Loan growth and risk: evidence from microfinance institutions in Africa

Doctoral Thesis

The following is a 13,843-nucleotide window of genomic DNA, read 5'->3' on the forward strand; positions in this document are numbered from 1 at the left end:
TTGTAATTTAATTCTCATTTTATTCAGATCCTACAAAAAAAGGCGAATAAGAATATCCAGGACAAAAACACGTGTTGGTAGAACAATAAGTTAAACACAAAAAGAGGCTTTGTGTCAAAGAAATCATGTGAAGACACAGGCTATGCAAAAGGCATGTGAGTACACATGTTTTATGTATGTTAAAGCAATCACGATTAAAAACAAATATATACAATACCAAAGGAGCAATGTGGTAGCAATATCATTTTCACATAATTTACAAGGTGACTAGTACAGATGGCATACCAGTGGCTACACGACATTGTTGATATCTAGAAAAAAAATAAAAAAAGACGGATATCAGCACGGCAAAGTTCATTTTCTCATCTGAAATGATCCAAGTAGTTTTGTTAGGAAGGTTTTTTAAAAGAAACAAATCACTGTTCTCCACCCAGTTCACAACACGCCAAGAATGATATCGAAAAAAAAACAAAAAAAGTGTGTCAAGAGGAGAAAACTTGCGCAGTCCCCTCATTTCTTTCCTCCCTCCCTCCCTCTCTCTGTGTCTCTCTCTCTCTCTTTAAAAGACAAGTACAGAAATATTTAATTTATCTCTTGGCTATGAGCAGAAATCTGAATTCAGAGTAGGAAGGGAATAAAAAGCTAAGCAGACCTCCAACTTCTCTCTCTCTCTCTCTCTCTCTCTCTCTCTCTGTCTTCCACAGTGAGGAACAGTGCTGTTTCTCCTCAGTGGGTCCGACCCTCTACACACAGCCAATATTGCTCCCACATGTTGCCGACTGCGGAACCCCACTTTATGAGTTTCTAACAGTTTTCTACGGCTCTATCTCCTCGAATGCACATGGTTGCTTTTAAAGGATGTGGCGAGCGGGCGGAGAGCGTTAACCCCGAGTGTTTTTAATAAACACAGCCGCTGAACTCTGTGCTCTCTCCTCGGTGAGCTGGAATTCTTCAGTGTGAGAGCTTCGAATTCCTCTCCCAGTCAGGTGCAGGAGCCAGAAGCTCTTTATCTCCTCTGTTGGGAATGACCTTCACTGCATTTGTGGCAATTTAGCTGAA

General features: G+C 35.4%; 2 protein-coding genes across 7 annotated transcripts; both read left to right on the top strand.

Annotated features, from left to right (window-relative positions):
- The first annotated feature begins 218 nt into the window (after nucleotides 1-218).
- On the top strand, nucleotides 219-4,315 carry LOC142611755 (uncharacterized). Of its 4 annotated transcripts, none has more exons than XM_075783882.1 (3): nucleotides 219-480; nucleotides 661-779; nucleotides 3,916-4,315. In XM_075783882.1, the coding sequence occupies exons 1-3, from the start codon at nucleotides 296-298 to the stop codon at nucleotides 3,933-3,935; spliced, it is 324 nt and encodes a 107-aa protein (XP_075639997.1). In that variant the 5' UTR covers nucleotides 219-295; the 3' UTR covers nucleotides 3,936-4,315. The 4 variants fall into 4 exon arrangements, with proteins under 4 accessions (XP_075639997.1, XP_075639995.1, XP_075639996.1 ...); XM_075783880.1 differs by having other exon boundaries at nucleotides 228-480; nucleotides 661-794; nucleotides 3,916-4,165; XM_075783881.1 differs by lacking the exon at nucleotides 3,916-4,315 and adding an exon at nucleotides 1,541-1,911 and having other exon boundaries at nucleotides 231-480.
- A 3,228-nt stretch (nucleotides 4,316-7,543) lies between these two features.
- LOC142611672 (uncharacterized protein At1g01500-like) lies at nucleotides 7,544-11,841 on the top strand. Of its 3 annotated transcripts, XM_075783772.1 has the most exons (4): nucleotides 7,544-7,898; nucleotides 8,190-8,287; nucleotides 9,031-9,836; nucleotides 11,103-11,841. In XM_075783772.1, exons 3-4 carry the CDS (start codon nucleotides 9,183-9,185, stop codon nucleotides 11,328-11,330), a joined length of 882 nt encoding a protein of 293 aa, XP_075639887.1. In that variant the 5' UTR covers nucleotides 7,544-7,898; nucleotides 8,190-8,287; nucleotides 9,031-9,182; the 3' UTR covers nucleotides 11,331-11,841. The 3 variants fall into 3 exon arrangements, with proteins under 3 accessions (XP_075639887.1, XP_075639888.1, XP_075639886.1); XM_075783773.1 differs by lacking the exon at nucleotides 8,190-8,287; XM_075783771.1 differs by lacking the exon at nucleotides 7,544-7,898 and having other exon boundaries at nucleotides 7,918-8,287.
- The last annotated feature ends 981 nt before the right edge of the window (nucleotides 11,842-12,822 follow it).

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Microfinance markets in Sub-Saharan Africa (SSA) have experienced remarkable growth, particularly after the early 2000s. Since microfinance institutions (MFIs) provide financial services such as loans, savings and insurance to poor clients who face exclusion from formal financial institutions, they are considered as one of the most prolific tools to alleviate poverty and achieve financial inclusion in developing countries. These institutions are of particular importance in SSA, given that the region has the highest poverty levels in the world and the highest levels of financial exclusion. However, in recent years the fast loan growth of MFIs has been accompanied increasingly by loan delinquencies which threaten the financial health of these institutions. This is a major concern for policymakers, regulators and practitioners given the developmental importance of microfinance in the region. Despite the pivotal role of microfinance, there is only a very limited number of studies that either investigate the underlying reasons for the fast growth of MFIs or that identify the determinants of credit risk in MFIs in this particular region of Africa. Motivated by both the remarkable loan growth and the rising credit risk that MFIs experienced and the fact that SSA has been neglected in the relevant literature, this thesis provides evidence from the region on the factors that contribute to MFIs’ growth, the determinants of MFIs’ credit risk as well as the factors that influence access to MFIs credit. The latter pays particular attention to the effect of mobile financial services (MFS) on borrowing from MFIs, an aspect that has been ignored in previous scholarly work. Furthermore, the thesis overcomes the limitations of previous studies that employed static regressions, which are limited in dealing with panel endogeneity bias, by focusing on the dynamic aspects of loan growth and credit risk. The thesis is structured around three related studies that are presented in three chapters, namely Chapter 2, Chapter 3 and Chapter 4. The purpose of the second chapter is to identify the factors that explain variations in loan growth in the region’s MFIs. This is an important issue as high loan growth may pose significant stability risks in the microfinance sector via a deterioration in portfolio quality. The chapter applies two-step system generalised method of moments estimators on data for 34 countries in SSA over the period 2004 - 2014. The results show that loan growth is higher in MFIs that have lower risk exposure, higher capital asset ratios and already recording high growth. Similarly, loan growth is higher in countries with better economic prospects, and in those with sound private sector policies and regulations. Against expectations, loan growth is faster in countries with poor legal rights of borrowers and lenders. Credit risk in microfinance institutions in SSA has been rising, and the financial health of these institutions remains an issue of concern. Hence, Chapter 3 examines the factors that explain variations in credit risk in MFIs in the region. Similarly, the chapter employs a system GMM approach on data for 34 countries in SSA over the period 2004 – 2014. Results suggest that the main predictors of credit risk in SSA are lagged credit risk, loan growth, provisions for loan impairment, GDP per capita growth and ease of getting credit. In addition, the study identifies threshold effects in the relationship between credit risk and loan growth. Credit risk falls with loan growth until a trough at 36.8% when this relationship is reversed. On the regional scale, comparisons suggest that credit risk is most persistent in East Asia and the Pacific but least persistent in SSA. Relatively few scholarly works have analysed the influence of mobile financial services (MFS) on access to credit. Chapter 4 aims to identify the factors that explain the differences in the propensity to use loans from MFIs in Kenya, paying particular attention to the effects of mobile money (M-money), mobile banking (M-banking) and mobile credit (M-credit). Kenya is an interesting case study because the country outperforms other SSA countries in terms of financial and digital inclusion. The study applies a probit model using FinAccess cross sectional data that was collected in 2013 (N=6112) and 2015 (N=8665). After addressing endogeneity concerns in the data, the 2013 results suggest that the factors that make a significant difference in the likelihood of using MFI credit include income, gender and type of cluster. An important observation is that non-poor users of M-money are more likely to use microcredit. The 2015 results show that the likelihood of using MFI credit is lower among those using M-banking and M-credit as well as among males and married persons. However, higher income, being educated, higher household size and being located in a rural cluster are associated with a higher propensity to use MFI credit. In addition, the results suggest a Ushaped relationship between age and the probability to use MFI credit. Similarly, the negative relationship between the likelihood of using MFI credit and using M-banking and M-credit suggests that the introduction of MFS in the financial sector has resulted in the migration of clients from microfinance products towards mobile-based financial services. In terms of policy, two recommendations stand out. Firstly, since dynamics matter for both loan growth and credit risk, credit management strategies that incorporate past risk and loan performance are likely to be more effective. Secondly, the evident trade-offs between loan growth and credit risk confirm the fact that modest loan growth is not the source of instability within the region’s microfinance sector. However, the presence of threshold effects suggests that MFIs should determine the turning points for lending growth because excessive growth in loans can be perilous to the existence of the institution itself, and the sector by extension.